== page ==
In 1382, as the adopted son of Joanna I of Naples, he succeeded to the counties of Provence and Forcalquier. He also inherited from her a claim to the kingdoms of Naples and Jerusalem. He was already a veteran of the Hundred Years' War against the English when he led an army into Italy to claim his Neapolitan inheritance. He died on the march and his claims and titles fell to his son and namesake, Louis II, who succeeded in ruling Naples for a time.

Marie of France, Duchess of Bar

Marie of France (18 September 1344 – 15 October 1404) was the sixth child and second daughter of John II of France and Bonne of Bohemia.

Philip I, Count of Auvergne

Philip of Burgundy (November 10, 1323 – August 10, 1346) was Count of Auvergne and Boulogne (as Philip I) in right of his wife and was the only son and heir of Odo IV, Duke of Burgundy, and of Joan III, Countess of Burgundy. His mother was the daughter of King Philip V of France and of Joan II, Countess of Burgundy.He married Joan I, Countess of Auvergne and Boulogne, in c. 1338.

In 1340, he fought with his father who defended the city of Saint-Omer against the assaults of Robert III of Artois. In 1346, he participated in the siege of Aiguillon, led by John, Duke of Normandy (the future John II of France). It was during this siege that he died, after falling from his horse.His widow Joan remarried in 1349, her second husband being King John II of France. Since Philip had no other sons from his marriage to Joan, the future of the House of Burgundy was then placed in the hands of his young son Philip (1346–61), who died childless. After the death of the younger Philip, the dukedom of Burgundy became a part of the French crown, and was granted by John II of France to his youngest son (and the previous Duke’s stepbrother), Philip the Bold.His daughter, Joan (1344 – 11 September 1360), was betrothed to Amadeus VI, Count of Savoy from 1347 to 1355, and was raised at his court. When she was released from the engagement at age 10, she entered a convent at Poissy, where she remained for her final years.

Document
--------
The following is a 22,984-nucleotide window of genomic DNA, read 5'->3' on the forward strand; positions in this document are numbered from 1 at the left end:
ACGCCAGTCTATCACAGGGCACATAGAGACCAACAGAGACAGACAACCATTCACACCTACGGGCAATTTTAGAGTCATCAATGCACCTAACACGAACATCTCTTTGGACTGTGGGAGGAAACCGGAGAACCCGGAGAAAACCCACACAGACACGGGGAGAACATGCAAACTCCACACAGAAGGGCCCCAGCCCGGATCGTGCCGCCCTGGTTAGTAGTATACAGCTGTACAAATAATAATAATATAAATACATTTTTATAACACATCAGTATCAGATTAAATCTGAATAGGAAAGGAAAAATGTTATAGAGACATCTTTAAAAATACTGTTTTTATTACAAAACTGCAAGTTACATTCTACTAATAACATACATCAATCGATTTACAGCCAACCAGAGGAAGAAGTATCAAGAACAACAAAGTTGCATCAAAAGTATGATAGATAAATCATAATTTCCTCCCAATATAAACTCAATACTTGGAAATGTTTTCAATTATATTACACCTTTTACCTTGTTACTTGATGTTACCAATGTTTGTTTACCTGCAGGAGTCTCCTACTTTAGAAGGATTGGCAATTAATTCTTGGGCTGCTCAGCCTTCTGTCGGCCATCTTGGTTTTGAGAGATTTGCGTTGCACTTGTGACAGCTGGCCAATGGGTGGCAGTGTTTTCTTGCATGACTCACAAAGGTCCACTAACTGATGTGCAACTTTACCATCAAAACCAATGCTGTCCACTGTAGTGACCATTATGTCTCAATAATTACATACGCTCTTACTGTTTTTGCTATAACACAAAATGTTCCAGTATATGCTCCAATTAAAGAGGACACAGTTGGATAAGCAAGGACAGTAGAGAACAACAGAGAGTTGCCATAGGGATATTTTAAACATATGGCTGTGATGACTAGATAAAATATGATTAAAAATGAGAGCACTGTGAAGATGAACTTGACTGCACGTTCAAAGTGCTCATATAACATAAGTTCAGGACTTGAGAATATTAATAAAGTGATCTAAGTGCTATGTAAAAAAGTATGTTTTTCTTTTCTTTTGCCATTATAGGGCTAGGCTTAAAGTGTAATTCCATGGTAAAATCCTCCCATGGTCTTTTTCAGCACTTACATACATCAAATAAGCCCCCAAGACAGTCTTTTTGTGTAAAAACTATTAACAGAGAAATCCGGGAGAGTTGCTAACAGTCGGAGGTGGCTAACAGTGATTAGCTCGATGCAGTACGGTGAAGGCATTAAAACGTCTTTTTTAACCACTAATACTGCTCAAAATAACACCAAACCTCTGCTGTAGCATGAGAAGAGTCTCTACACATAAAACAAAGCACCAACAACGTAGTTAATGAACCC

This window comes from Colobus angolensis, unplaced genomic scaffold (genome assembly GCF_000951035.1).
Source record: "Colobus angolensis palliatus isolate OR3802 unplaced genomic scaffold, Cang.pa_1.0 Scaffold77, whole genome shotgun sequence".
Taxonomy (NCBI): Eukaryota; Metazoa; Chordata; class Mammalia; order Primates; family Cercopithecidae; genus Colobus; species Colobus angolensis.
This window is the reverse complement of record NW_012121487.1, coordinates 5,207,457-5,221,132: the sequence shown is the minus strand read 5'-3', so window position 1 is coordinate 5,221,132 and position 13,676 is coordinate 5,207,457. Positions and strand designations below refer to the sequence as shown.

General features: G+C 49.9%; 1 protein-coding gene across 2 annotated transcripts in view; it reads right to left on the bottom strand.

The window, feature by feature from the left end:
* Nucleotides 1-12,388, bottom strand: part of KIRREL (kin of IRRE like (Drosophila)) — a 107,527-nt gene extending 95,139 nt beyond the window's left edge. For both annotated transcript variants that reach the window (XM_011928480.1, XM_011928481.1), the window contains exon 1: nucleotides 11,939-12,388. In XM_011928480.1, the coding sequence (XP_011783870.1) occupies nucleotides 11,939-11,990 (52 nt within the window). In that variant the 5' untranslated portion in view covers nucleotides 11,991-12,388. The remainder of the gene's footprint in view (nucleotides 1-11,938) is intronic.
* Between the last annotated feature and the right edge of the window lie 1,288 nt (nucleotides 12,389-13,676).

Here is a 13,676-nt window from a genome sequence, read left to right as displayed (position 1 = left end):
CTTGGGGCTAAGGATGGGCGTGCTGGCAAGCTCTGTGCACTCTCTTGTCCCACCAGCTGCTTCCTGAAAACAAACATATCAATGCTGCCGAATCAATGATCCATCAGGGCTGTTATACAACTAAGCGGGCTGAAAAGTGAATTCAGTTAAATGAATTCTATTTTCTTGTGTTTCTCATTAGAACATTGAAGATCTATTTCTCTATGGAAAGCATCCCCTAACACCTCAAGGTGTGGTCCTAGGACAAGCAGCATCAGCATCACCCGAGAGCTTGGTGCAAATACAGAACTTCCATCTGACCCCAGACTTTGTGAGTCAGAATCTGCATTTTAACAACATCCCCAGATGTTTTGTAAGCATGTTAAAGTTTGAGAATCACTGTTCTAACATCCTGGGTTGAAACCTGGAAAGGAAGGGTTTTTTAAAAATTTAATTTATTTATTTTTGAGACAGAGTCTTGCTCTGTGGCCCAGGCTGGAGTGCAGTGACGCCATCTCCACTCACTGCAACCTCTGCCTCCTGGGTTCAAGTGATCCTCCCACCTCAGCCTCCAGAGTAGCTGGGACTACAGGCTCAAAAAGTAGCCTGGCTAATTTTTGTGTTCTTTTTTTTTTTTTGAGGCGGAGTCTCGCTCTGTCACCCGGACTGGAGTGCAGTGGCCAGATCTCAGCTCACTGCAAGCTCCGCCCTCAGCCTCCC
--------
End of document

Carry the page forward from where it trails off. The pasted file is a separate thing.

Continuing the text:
Philip the Bold

Philip the Bold (French: Philippe le Hardi, Dutch: Filips de Stoute; 17 January 1342 – 27 April 1404, Halle) was Duke of Burgundy (as Philip II) and jure uxoris Count of Flanders (as Philip II), Artois and Burgundy (as Philip IV). The fourth and youngest son of King John II of France and his wife, Bonne of Luxembourg, Philip was the founder of the Burgundian branch of the House of Valois. His vast collection of territories made him the undisputed premier peer of the kingdom of France and made his successors formidable subjects, and sometimes rivals, of the kings of France.

Ransom of King John II of France

The ransom of King John II of France was an incident during the Hundred Years War between France and England. Following the English capture of the French king during the Battle of Poitiers in 1356, John was held for ransom by the English crown. The incident had serious consequences for later events in the Hundred Years War.